Kurtoskalacs, also known as Hungarian Chimney Cakes.
The familiar smells of warm bread and pastries spread through Kurtosh, a small bakery located in the streets of Randwick. The sweet aromas of sugary baked goods, cinnamon and the sound of a coffee machine bring you a few steps closer to the entrance beyond the glass windows. As you walk inside the establishment after peering out of curiosity, you notice Kurtosh is not just any ordinary bakery. Bringing a little bit of Hungarian culture to the streets of Sydney, Kurtosh is all about recreating the popular treats sold on the streets of Hungary.
This Hungarian-inspired bakery is known not only for its range of savoury and sweet treats of the culture, but also for its chimney cakes traditionally known as kurtoskalacs - the pastry which inspired the name of the bakery. These traditional treats are made up of a thin, flaky pastry, wrapped around a cylindrical rod and baked before the hollow pastry is caramelised with a sweet glaze and rolled in a few extra sweet toppings. Since the opening of Kurtosh in 2011, the bakery has expanded to other locations in Surry Hills and Crows Nest, giving Sydney-siders the opportunity to taste these traditional Hungarian pastries without the need of travelling overseas.
Pistachio and Cinnamon Kurtosh, just two flavours out of a possible seven.
All the chimney cakes are baked upon order. Therefore, you might need to wait a few minutes. The wait is definitely worth it when you’re guaranteed a fresh pastry to reach your table. Ranging from $7.50-$9.50, there are different flavours of Kurtosh including Cinnamon, Coconut, Pistachio, Hazelnut, Chocolate and Sprinkles.
For a more traditional flavour, the Cinnamon Kurtosh ($7.50) is the ideal choice. The flavour will take you back to memories similar to eating a cinnamon doughnut, in enjoying a treat that presents something quite warm and sugary, only this pastry is crispier rather than spongey or cake-like. For a little extra texture and sweetness, try a nutty flavour like this Pistachio Kurtosh ($8.50). It gives the pastry something extra special with crunchy pistachio nuts completely covering the chimney cake that is already topped with a layer of the sticky, sweet and shiny glaze. Eating the Kurtosh also brings its own fun experience. Tear the pastry up into small pieces, or follow the pattern and unravel the swirl. Whatever you choose to do, make sure you have someone with you to also enjoy the experience.
Chocolate biscuits, Palmiers, Biscotti and loaves of different flavours of Brioche.
Since most of the pastries at Kurtosh are sold by weight, there are plenty of opportunities to try a variety of treats. Order a small slice of the creamy cheesecakes, decadent brownies, chocolate cakes or assorted sweet tea cakes topped with sticky nuts and fresh fruits. Then have a seat around one of the round wooden tables with matching stools, and wait for your cakes to arrive on beautiful retro-coloured plates.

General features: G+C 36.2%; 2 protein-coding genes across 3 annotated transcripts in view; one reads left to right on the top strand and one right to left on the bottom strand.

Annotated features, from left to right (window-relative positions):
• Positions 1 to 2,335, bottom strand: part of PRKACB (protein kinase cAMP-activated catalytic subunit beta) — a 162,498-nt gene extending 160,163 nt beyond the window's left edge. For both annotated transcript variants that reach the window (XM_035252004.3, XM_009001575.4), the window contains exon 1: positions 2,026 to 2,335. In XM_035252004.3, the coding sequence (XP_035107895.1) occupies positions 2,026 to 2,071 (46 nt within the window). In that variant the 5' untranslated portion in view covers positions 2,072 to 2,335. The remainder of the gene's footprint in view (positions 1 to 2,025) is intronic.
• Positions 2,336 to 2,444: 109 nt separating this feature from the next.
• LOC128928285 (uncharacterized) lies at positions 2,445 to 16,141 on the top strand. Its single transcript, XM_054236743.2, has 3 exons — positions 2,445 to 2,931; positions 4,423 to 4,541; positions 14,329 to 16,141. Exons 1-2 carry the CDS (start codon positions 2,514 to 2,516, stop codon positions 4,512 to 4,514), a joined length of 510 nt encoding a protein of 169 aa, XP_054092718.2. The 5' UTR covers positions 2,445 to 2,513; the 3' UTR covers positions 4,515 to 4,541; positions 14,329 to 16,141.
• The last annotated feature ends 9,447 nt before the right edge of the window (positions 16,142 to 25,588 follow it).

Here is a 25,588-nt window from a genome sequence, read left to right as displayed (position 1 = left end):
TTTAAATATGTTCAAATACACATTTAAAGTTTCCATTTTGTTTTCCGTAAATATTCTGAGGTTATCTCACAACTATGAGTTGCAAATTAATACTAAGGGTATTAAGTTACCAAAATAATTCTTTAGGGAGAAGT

Chocolate Rogallach - delicious little bite-sized twists.
I had the chance to try the Chocolate Rogallach ($4.90 per 100g), which is a very thin, sweet pastry with a dark chocolate filling rolled in between. At the first glance, the dark colour of the chocolate makes it appear quite bitter and rich. However, the first bite proved this was not the case. The Rogallach had a delicate, crispy texture with a chocolate filling that was just the right amount of sweetness.
The Spinach and Ricotta Bureka might remind you of a pastry triangle, only much better.
There’s definitely something here for the savoury pastry lovers as well such as the Burekas - parcels of flaky puff pastry filled with either mashed potatoes and mushrooms, sun-dried tomatoes or the classic combination of spinach and ricotta. Each are shaped differently from squared, triangular and swirled, which are served warm and topped with a generous amount of sesame seeds to add some texture and heighten the appearance. The Spinach and Ricotta Bureka ($4.90 per 100g), with its flaky and buttery pastry, was filled with a generous amount of that classic combination we all know and love.
Whether you stop over at Kurtosh for a plate of traditional Hungarian treats or contemporary desserts, you’ll love the ambience of this cottage-style bakery. The wooden floorboards and bare-brick interior create a cosy, relaxing atmosphere that you’ll instantly love, and have you coming back to sample more of these delicious Hungarian pastries in the comfort of your own hometown.
Two entrances and outdoor seating - the exterior of Kurtosh.
Where: Kurtosh, 20B-20C St Pauls Street, Randwick NSW
Why: Not everyone has a chance to travel to Hungary to try these desserts, so Kurtosh is the next best thing.
Cost: Chimney cakes range from $7.50-$9.50, most pastries sold at $4.90 per 100g, slab cakes sold at $4.00 per 100g.
When: Although opened for long hours, the vibe of the café makes it a great place for breakfast or tea time (morning or afternoon).
Good for kids: Yes, although prams may not fit inside. Outdoor seating is available.
Take away: Yes.